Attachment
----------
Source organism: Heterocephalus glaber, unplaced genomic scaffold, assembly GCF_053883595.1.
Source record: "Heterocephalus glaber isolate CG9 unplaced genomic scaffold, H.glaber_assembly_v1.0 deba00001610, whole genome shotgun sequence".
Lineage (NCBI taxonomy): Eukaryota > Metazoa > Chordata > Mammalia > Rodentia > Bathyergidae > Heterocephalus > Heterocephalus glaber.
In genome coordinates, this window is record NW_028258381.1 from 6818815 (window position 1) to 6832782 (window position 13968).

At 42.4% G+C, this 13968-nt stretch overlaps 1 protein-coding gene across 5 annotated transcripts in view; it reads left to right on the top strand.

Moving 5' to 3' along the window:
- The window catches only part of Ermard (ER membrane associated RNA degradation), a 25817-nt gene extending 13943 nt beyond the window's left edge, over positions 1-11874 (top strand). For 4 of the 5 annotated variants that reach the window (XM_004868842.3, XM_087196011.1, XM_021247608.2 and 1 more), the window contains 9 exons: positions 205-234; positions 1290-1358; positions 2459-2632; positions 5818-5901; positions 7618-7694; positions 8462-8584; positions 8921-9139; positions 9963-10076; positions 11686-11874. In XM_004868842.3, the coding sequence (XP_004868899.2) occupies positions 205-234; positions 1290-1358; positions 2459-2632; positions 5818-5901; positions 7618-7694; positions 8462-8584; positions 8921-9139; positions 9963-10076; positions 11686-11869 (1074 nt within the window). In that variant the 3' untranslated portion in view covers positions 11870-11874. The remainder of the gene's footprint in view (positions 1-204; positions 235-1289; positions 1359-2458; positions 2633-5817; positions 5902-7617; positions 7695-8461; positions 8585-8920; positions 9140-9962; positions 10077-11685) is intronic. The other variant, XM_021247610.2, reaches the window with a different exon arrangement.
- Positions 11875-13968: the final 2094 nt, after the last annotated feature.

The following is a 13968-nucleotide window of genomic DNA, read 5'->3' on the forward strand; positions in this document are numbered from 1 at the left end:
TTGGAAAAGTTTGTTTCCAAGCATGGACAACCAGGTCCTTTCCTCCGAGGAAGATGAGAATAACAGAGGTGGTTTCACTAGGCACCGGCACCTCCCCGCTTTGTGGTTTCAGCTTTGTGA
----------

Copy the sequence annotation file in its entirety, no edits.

Source organism: Heterocephalus glaber, unplaced genomic scaffold, assembly GCF_053883595.1.
Source record: "Heterocephalus glaber isolate CG9 unplaced genomic scaffold, H.glaber_assembly_v1.0 deba00001610, whole genome shotgun sequence".
Lineage (NCBI taxonomy): Eukaryota > Metazoa > Chordata > Mammalia > Rodentia > Bathyergidae > Heterocephalus > Heterocephalus glaber.
In genome coordinates, this window is record NW_028258381.1 from 6818815 (window position 1) to 6832782 (window position 13968).

At 42.4% G+C, this 13968-nt stretch overlaps 1 protein-coding gene across 5 annotated transcripts in view; it reads left to right on the top strand.

Moving 5' to 3' along the window:
- The window catches only part of Ermard (ER membrane associated RNA degradation), a 25817-nt gene extending 13943 nt beyond the window's left edge, over positions 1-11874 (top strand). For 4 of the 5 annotated variants that reach the window (XM_004868842.3, XM_087196011.1, XM_021247608.2 and 1 more), the window contains 9 exons: positions 205-234; positions 1290-1358; positions 2459-2632; positions 5818-5901; positions 7618-7694; positions 8462-8584; positions 8921-9139; positions 9963-10076; positions 11686-11874. In XM_004868842.3, the coding sequence (XP_004868899.2) occupies positions 205-234; positions 1290-1358; positions 2459-2632; positions 5818-5901; positions 7618-7694; positions 8462-8584; positions 8921-9139; positions 9963-10076; positions 11686-11869 (1074 nt within the window). In that variant the 3' untranslated portion in view covers positions 11870-11874. The remainder of the gene's footprint in view (positions 1-204; positions 235-1289; positions 1359-2458; positions 2633-5817; positions 5902-7617; positions 7695-8461; positions 8585-8920; positions 9140-9962; positions 10077-11685) is intronic. The other variant, XM_021247610.2, reaches the window with a different exon arrangement.
- Positions 11875-13968: the final 2094 nt, after the last annotated feature.

The following is a 13968-nucleotide window of genomic DNA, read 5'->3' on the forward strand; positions in this document are numbered from 1 at the left end:
TTGGAAAAGTTTGTTTCCAAGCATGGACAACCAGGTCCTTTCCTCCGAGGAAGATGAGAATAACAGAGGTGGTTTCACTAGGCACCGGCACCTCCCCGCTTTGTGGTTTCAGCTTTGTGA